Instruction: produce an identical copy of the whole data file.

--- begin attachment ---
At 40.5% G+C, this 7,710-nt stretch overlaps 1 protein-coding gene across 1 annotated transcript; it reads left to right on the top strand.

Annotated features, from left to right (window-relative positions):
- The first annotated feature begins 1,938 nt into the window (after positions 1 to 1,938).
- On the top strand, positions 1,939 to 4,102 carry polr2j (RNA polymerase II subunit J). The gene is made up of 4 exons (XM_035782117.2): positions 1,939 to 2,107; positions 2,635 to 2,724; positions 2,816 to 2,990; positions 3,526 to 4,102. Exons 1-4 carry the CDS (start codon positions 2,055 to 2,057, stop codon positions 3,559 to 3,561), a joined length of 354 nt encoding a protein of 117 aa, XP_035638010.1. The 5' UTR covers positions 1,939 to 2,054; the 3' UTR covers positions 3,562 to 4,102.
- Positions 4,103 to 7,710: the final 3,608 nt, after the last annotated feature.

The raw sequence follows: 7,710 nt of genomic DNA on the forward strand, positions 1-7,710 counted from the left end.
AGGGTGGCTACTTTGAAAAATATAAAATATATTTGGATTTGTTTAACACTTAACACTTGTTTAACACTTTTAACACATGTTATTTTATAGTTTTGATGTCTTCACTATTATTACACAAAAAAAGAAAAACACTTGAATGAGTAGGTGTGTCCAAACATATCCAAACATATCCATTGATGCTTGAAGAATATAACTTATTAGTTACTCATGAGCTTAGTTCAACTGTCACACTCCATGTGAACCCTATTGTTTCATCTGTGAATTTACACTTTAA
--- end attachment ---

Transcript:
At 40.5% G+C, this 7,710-nt stretch overlaps 1 protein-coding gene across 1 annotated transcript; it reads left to right on the top strand.

Annotated features, from left to right (window-relative positions):
- The first annotated feature begins 1,938 nt into the window (after positions 1 to 1,938).
- On the top strand, positions 1,939 to 4,102 carry polr2j (RNA polymerase II subunit J). The gene is made up of 4 exons (XM_035782117.2): positions 1,939 to 2,107; positions 2,635 to 2,724; positions 2,816 to 2,990; positions 3,526 to 4,102. Exons 1-4 carry the CDS (start codon positions 2,055 to 2,057, stop codon positions 3,559 to 3,561), a joined length of 354 nt encoding a protein of 117 aa, XP_035638010.1. The 5' UTR covers positions 1,939 to 2,054; the 3' UTR covers positions 3,562 to 4,102.
- Positions 4,103 to 7,710: the final 3,608 nt, after the last annotated feature.

The raw sequence follows: 7,710 nt of genomic DNA on the forward strand, positions 1-7,710 counted from the left end.
AGGGTGGCTACTTTGAAAAATATAAAATATATTTGGATTTGTTTAACACTTAACACTTGTTTAACACTTTTAACACATGTTATTTTATAGTTTTGATGTCTTCACTATTATTACACAAAAAAAGAAAAACACTTGAATGAGTAGGTGTGTCCAAACATATCCAAACATATCCATTGATGCTTGAAGAATATAACTTATTAGTTACTCATGAGCTTAGTTCAACTGTCACACTCCATGTGAACCCTATTGTTTCATCTGTGAATTTACACTTTAA